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Ellen Foster by Kaye Gibbons
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Feb 23, 2010

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The deck is stacked against Ellen Foster, an 11-year-old girl. Her father is an abusive alcoholic, her mother dies and then her father, and her grandmother and aunts verbally and otherwise abuse her. The family members are not merely insensitive but actually full of hatred and abuse. Ellen strives to survive and to find a surrogate family that will give her some measure of love.

Tear jerker? Well, that’s the risk, isn’t it, pulpy sentimentality? In 1913, Eleanor H. Porter published a novel called Pollyanna. Guess what? Pollyana was also 11-years-old, also orphaned, and also placed with a mean aunt. Pollyanna copes by always finding a bright side, something to be glad about. She converts the whole town in the end, lending her name to the feeling of saccharine sweetness you have when you say, “Don’t be a Pollyanna.” They still make movies and other spinoffs based on Pollyanna.

However, in spite of the two similarities pointed out, Ellen Foster is not a Pollyanna. Her circumstances push us to feel sorry for her, but as she tells the story, there are very few places where she herself seems to be pitching her story for our tears. Instead, she constantly shows strength and determination. You may not believe it is possible in the face of such an awful life, but her voice carries you along, sentence by sentence toward some kind of willingness to believe in her and therefore in the reality of her truly awful father, aunts, cousin, and grandmother.

There is a different but related body of fiction about children whose strong qualities not only permit survival but material success or, more subtly, a kind of moral success. I think we are supposed to feel that Horatio Alger’s boys succeeded because of their pluck and perseverance in the world of money; we admire their determination and we are led to believe in the American dream: only you are responsible for your failure, only you can make yourself successful and only you get credit for the success to achieve. Your success, in other words, is not a result of birth, family, membership in the Skull & Bones or race. This of course is nonsense and Kay Gibbons, though presenting a remarkable child with great suffering and great strengths, does not forget that others may be worse off, in particular Ellen’s African-American friend Starletta.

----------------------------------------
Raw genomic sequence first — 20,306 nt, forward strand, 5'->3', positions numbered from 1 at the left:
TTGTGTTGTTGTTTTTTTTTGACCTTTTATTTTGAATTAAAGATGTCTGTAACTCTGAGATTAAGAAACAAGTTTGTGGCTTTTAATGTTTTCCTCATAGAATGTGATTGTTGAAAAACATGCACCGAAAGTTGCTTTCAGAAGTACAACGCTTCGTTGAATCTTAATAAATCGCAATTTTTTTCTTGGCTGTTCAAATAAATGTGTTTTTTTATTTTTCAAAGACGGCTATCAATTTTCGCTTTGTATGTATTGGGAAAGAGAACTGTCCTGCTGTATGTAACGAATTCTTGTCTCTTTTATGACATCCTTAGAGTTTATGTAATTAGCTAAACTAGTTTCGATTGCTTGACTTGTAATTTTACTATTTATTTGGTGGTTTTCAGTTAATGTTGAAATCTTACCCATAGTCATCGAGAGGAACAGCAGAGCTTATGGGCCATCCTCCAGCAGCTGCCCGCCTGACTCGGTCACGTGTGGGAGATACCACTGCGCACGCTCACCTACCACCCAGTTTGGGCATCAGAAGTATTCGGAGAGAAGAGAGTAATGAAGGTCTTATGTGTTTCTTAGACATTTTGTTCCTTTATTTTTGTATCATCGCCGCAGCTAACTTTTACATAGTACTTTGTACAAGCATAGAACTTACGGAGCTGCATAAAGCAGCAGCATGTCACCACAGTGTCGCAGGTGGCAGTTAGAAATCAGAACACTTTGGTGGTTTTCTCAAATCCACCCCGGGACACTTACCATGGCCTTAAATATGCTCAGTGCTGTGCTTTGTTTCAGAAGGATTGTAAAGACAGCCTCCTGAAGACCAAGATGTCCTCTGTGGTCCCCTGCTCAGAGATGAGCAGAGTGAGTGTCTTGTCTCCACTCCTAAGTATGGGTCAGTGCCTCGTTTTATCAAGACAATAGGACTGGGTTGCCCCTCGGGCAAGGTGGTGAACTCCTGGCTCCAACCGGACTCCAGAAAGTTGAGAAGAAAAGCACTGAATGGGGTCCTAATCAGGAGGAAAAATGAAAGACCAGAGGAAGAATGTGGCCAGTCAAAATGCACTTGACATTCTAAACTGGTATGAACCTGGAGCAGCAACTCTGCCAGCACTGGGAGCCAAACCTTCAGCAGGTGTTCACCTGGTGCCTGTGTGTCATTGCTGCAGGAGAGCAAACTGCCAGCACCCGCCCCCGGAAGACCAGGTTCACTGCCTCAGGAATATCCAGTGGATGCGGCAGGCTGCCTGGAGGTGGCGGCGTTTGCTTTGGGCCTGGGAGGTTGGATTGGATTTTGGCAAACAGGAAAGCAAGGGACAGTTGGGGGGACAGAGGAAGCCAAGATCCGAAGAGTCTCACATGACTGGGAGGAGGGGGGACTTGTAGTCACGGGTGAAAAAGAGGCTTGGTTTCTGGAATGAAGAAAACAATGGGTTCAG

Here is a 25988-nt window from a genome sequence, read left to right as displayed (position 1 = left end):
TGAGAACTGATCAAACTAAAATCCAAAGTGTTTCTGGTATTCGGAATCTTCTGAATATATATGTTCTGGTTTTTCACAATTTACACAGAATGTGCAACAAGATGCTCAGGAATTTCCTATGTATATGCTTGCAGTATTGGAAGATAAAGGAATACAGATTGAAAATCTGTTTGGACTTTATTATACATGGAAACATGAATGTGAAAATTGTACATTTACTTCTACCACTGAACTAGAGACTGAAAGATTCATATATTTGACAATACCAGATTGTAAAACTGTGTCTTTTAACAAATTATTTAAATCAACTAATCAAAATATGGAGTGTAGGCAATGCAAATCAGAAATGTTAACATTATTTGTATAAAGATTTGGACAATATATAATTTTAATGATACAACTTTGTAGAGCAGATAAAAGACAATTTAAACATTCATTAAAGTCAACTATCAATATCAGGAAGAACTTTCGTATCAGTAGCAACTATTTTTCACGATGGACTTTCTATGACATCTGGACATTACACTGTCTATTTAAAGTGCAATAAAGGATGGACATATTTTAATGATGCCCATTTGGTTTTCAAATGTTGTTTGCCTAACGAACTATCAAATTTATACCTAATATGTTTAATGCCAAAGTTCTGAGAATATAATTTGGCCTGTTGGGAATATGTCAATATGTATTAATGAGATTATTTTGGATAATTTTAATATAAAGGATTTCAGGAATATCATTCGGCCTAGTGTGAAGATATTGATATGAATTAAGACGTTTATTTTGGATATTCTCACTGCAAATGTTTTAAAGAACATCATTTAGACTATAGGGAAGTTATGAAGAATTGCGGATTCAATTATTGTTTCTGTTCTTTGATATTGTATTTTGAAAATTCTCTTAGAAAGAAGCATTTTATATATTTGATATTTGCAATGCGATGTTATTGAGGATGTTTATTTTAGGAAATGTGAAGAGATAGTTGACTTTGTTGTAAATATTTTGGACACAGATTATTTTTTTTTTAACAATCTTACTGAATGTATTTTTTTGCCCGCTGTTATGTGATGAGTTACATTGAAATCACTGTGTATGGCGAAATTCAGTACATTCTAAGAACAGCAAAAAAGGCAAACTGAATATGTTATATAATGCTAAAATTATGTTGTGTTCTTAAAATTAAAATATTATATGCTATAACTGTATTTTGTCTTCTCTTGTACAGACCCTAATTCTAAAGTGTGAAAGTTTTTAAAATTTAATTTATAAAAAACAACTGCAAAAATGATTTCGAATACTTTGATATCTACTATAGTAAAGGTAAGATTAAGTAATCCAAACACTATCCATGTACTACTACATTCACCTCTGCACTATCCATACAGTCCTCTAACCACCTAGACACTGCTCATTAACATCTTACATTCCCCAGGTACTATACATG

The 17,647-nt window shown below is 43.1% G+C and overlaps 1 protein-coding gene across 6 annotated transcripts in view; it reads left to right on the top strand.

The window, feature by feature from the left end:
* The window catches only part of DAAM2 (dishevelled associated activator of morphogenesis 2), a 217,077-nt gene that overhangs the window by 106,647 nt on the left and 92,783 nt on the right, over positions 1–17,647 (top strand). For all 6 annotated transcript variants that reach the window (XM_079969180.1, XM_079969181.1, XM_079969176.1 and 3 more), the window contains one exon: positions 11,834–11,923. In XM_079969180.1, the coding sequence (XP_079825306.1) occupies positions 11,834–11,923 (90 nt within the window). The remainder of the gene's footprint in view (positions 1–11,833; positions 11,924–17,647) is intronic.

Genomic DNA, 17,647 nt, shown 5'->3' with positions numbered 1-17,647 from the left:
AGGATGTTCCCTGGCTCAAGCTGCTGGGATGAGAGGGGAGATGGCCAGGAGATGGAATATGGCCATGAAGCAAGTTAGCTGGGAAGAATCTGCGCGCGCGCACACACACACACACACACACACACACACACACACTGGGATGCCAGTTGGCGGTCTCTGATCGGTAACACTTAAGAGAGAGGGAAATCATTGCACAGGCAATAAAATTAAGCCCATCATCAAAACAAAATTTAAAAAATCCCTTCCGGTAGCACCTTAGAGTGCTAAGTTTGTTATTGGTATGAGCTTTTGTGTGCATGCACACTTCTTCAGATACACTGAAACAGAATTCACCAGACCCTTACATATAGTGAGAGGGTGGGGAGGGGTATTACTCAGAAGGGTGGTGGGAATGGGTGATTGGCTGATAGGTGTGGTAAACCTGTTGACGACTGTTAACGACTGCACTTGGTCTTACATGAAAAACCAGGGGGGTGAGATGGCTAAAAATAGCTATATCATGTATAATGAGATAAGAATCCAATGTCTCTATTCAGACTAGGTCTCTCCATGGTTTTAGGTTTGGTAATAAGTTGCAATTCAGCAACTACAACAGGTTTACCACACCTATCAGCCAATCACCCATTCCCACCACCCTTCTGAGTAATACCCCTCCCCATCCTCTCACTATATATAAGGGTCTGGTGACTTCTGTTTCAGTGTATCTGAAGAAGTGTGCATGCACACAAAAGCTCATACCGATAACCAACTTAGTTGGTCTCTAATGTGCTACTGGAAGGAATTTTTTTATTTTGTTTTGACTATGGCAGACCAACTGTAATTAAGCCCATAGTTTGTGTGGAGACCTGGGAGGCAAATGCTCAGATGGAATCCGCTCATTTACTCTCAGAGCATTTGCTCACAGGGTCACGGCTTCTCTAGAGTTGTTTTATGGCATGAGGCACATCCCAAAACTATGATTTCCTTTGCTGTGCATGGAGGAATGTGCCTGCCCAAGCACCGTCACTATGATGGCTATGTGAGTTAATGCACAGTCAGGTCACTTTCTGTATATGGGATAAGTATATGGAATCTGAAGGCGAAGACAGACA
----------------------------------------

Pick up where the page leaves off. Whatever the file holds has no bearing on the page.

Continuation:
All right, Ellen Foster is neither a Pollyanna, too sweet by far, nor a Horatio Alger child, an exemplar for the ethic that ignores social disadvantage. But did Gibbons produce a sentimentalized story, a tear-jerker, illegitimately wringing emotion out of us? I think she dodges that criticism–barely. She dodges it because Ellen’s voice and character are strong. Ellen falls back on anger rather than self-pity. I say Gibbons only barely dodges the charge of sentimentality because she puts Ellen into so many situations that by themselves invite you to feel for sorry for her, regardless of her character, her voice, the quality of writing. Not danger, which might be overcome, but lack of love. Gibbons pulls out of this potential bog because Ellen herself moves on, seeks revenge or keeps her eye on her goal. In the same way, Ellen's matter-of-fact presentation, combined with her intelligence fends off the claim of easy melodrama.

If this book, a short 125 pages, were two or three times the length, I think I would find the unmitigated evil and selfishness of the bad guys just too much, because in a longer book there would be room for three-dimensional depictions of Ellen’s family. Correspondingly, I’d feel that there were too many scenes of unmitigated suffering for Ellen, for a similar reasons. Given that the author chose to write a short book, I say it is a wonder.

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